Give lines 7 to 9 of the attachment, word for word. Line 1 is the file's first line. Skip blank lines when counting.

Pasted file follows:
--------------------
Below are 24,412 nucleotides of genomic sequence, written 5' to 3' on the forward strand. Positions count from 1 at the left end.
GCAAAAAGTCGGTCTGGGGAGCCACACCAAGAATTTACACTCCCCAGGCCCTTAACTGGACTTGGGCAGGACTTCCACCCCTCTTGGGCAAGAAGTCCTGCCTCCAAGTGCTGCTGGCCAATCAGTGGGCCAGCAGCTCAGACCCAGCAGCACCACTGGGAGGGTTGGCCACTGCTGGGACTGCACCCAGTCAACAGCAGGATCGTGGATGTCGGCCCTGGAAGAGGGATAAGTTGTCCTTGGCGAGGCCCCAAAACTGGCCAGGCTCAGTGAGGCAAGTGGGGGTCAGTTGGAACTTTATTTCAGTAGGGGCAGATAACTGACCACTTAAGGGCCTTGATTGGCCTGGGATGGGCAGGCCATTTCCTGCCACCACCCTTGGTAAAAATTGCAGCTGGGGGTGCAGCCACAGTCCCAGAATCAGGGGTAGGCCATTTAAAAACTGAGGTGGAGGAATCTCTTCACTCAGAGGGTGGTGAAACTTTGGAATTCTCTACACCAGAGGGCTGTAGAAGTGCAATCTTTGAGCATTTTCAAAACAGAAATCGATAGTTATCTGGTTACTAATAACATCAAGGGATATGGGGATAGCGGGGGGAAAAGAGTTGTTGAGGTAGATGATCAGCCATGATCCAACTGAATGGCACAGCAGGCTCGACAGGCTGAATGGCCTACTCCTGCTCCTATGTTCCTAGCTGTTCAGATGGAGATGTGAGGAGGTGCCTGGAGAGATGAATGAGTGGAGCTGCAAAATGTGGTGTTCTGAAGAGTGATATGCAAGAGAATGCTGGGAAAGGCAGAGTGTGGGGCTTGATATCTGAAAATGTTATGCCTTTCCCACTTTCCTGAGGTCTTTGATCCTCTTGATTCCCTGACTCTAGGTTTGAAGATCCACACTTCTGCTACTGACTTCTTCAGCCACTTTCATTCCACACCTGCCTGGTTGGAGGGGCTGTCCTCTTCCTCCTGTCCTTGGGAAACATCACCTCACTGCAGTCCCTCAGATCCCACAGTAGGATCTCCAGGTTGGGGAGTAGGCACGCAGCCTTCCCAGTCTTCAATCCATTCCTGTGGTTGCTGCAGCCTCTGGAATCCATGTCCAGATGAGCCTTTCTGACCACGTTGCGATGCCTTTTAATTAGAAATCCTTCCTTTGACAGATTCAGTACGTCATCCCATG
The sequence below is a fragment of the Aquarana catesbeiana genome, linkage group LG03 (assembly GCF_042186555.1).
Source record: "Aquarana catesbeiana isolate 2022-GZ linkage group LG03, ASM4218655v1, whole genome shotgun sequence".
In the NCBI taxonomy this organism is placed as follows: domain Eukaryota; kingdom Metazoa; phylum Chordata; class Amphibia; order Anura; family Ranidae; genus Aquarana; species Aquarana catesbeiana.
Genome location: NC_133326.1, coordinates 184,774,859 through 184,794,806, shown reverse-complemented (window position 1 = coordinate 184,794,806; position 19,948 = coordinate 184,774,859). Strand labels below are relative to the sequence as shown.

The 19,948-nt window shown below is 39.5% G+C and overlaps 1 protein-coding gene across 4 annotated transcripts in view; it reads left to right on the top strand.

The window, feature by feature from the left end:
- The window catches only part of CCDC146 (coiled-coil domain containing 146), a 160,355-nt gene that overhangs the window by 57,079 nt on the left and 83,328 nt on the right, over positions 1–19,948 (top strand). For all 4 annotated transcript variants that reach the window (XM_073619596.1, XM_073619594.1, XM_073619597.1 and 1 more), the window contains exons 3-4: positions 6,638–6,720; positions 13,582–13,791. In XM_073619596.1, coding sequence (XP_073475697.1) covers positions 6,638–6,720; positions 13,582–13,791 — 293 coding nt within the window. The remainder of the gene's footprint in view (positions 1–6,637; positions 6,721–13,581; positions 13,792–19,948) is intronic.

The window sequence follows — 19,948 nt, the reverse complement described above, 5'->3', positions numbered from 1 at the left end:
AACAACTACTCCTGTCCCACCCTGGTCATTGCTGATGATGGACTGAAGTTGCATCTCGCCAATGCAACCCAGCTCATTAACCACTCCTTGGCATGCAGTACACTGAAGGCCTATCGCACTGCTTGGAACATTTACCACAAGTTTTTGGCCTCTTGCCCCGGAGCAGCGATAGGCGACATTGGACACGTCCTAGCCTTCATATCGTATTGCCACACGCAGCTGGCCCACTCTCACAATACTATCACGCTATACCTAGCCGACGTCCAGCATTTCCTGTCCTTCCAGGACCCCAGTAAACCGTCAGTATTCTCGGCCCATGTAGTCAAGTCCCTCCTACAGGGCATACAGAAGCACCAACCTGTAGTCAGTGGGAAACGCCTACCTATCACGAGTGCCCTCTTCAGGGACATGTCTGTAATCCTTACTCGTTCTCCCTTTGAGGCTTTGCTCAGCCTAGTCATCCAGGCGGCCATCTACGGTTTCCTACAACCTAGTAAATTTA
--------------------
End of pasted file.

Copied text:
The 19,948-nt window shown below is 39.5% G+C and overlaps 1 protein-coding gene across 4 annotated transcripts in view; it reads left to right on the top strand.

The window, feature by feature from the left end:
- The window catches only part of CCDC146 (coiled-coil domain containing 146), a 160,355-nt gene that overhangs the window by 57,079 nt on the left and 83,328 nt on the right, over positions 1–19,948 (top strand). For all 4 annotated transcript variants that reach the window (XM_073619596.1, XM_073619594.1, XM_073619597.1 and 1 more), the window contains exons 3-4: positions 6,638–6,720; positions 13,582–13,791. In XM_073619596.1, coding sequence (XP_073475697.1) covers positions 6,638–6,720; positions 13,582–13,791 — 293 coding nt within the window. The remainder of the gene's footprint in view (positions 1–6,637; positions 6,721–13,581; positions 13,792–19,948) is intronic.